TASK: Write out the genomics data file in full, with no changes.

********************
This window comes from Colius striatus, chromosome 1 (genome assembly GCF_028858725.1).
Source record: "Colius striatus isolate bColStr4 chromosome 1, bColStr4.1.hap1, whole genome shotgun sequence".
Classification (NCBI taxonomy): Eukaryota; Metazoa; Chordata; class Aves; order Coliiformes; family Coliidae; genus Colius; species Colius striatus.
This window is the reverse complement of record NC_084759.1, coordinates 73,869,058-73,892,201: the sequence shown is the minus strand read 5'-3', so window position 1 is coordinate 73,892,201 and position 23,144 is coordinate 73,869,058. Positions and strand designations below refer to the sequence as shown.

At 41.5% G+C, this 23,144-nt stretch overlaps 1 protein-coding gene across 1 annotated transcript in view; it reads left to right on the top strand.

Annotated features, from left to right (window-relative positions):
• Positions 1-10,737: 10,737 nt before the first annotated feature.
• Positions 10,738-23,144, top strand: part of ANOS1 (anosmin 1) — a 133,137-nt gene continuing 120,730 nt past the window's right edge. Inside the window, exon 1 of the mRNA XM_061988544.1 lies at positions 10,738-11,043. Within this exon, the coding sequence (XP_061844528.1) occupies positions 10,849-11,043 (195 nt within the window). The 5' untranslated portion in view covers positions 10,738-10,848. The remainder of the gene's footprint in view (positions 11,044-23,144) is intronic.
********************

This window comes from Colius striatus, chromosome 1 (genome assembly GCF_028858725.1).
Source record: "Colius striatus isolate bColStr4 chromosome 1, bColStr4.1.hap1, whole genome shotgun sequence".
Classification (NCBI taxonomy): Eukaryota; Metazoa; Chordata; class Aves; order Coliiformes; family Coliidae; genus Colius; species Colius striatus.
This window is the reverse complement of record NC_084759.1, coordinates 73,869,058-73,892,201: the sequence shown is the minus strand read 5'-3', so window position 1 is coordinate 73,892,201 and position 23,144 is coordinate 73,869,058. Positions and strand designations below refer to the sequence as shown.

At 41.5% G+C, this 23,144-nt stretch overlaps 1 protein-coding gene across 1 annotated transcript in view; it reads left to right on the top strand.

Annotated features, from left to right (window-relative positions):
• Positions 1-10,737: 10,737 nt before the first annotated feature.
• Positions 10,738-23,144, top strand: part of ANOS1 (anosmin 1) — a 133,137-nt gene continuing 120,730 nt past the window's right edge. Inside the window, exon 1 of the mRNA XM_061988544.1 lies at positions 10,738-11,043. Within this exon, the coding sequence (XP_061844528.1) occupies positions 10,849-11,043 (195 nt within the window). The 5' untranslated portion in view covers positions 10,738-10,848. The remainder of the gene's footprint in view (positions 11,044-23,144) is intronic.